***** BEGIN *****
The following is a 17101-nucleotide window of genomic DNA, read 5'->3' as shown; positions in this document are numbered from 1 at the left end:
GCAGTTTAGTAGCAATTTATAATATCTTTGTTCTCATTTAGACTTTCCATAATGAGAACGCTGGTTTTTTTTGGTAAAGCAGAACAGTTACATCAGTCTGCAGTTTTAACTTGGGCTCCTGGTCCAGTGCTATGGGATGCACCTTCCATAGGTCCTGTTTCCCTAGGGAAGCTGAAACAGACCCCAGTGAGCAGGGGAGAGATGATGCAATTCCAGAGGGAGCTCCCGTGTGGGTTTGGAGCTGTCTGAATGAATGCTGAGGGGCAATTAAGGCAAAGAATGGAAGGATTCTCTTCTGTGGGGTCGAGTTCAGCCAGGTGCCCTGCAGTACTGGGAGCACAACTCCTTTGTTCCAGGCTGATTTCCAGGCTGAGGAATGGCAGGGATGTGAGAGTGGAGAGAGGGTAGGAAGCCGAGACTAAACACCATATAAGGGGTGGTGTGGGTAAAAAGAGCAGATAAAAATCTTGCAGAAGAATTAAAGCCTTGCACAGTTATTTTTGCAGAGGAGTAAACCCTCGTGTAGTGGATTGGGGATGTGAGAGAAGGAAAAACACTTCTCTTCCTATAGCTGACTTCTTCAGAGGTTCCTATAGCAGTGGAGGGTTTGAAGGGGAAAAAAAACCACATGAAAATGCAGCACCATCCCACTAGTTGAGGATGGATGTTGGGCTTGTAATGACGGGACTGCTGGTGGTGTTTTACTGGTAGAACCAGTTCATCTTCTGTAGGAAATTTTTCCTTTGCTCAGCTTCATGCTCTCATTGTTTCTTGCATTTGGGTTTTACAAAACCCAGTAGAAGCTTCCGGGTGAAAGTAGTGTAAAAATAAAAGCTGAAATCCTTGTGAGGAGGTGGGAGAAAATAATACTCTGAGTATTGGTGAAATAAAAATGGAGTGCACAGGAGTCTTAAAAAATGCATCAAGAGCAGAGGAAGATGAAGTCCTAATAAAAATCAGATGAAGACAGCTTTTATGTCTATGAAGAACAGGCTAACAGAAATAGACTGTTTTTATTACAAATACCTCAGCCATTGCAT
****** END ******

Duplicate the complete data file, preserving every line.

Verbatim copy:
The following is a 17101-nucleotide window of genomic DNA, read 5'->3' as shown; positions in this document are numbered from 1 at the left end:
GCAGTTTAGTAGCAATTTATAATATCTTTGTTCTCATTTAGACTTTCCATAATGAGAACGCTGGTTTTTTTTGGTAAAGCAGAACAGTTACATCAGTCTGCAGTTTTAACTTGGGCTCCTGGTCCAGTGCTATGGGATGCACCTTCCATAGGTCCTGTTTCCCTAGGGAAGCTGAAACAGACCCCAGTGAGCAGGGGAGAGATGATGCAATTCCAGAGGGAGCTCCCGTGTGGGTTTGGAGCTGTCTGAATGAATGCTGAGGGGCAATTAAGGCAAAGAATGGAAGGATTCTCTTCTGTGGGGTCGAGTTCAGCCAGGTGCCCTGCAGTACTGGGAGCACAACTCCTTTGTTCCAGGCTGATTTCCAGGCTGAGGAATGGCAGGGATGTGAGAGTGGAGAGAGGGTAGGAAGCCGAGACTAAACACCATATAAGGGGTGGTGTGGGTAAAAAGAGCAGATAAAAATCTTGCAGAAGAATTAAAGCCTTGCACAGTTATTTTTGCAGAGGAGTAAACCCTCGTGTAGTGGATTGGGGATGTGAGAGAAGGAAAAACACTTCTCTTCCTATAGCTGACTTCTTCAGAGGTTCCTATAGCAGTGGAGGGTTTGAAGGGGAAAAAAAACCACATGAAAATGCAGCACCATCCCACTAGTTGAGGATGGATGTTGGGCTTGTAATGACGGGACTGCTGGTGGTGTTTTACTGGTAGAACCAGTTCATCTTCTGTAGGAAATTTTTCCTTTGCTCAGCTTCATGCTCTCATTGTTTCTTGCATTTGGGTTTTACAAAACCCAGTAGAAGCTTCCGGGTGAAAGTAGTGTAAAAATAAAAGCTGAAATCCTTGTGAGGAGGTGGGAGAAAATAATACTCTGAGTATTGGTGAAATAAAAATGGAGTGCACAGGAGTCTTAAAAAATGCATCAAGAGCAGAGGAAGATGAAGTCCTAATAAAAATCAGATGAAGACAGCTTTTATGTCTATGAAGAACAGGCTAACAGAAATAGACTGTTTTTATTACAAATACCTCAGCCATTGCAT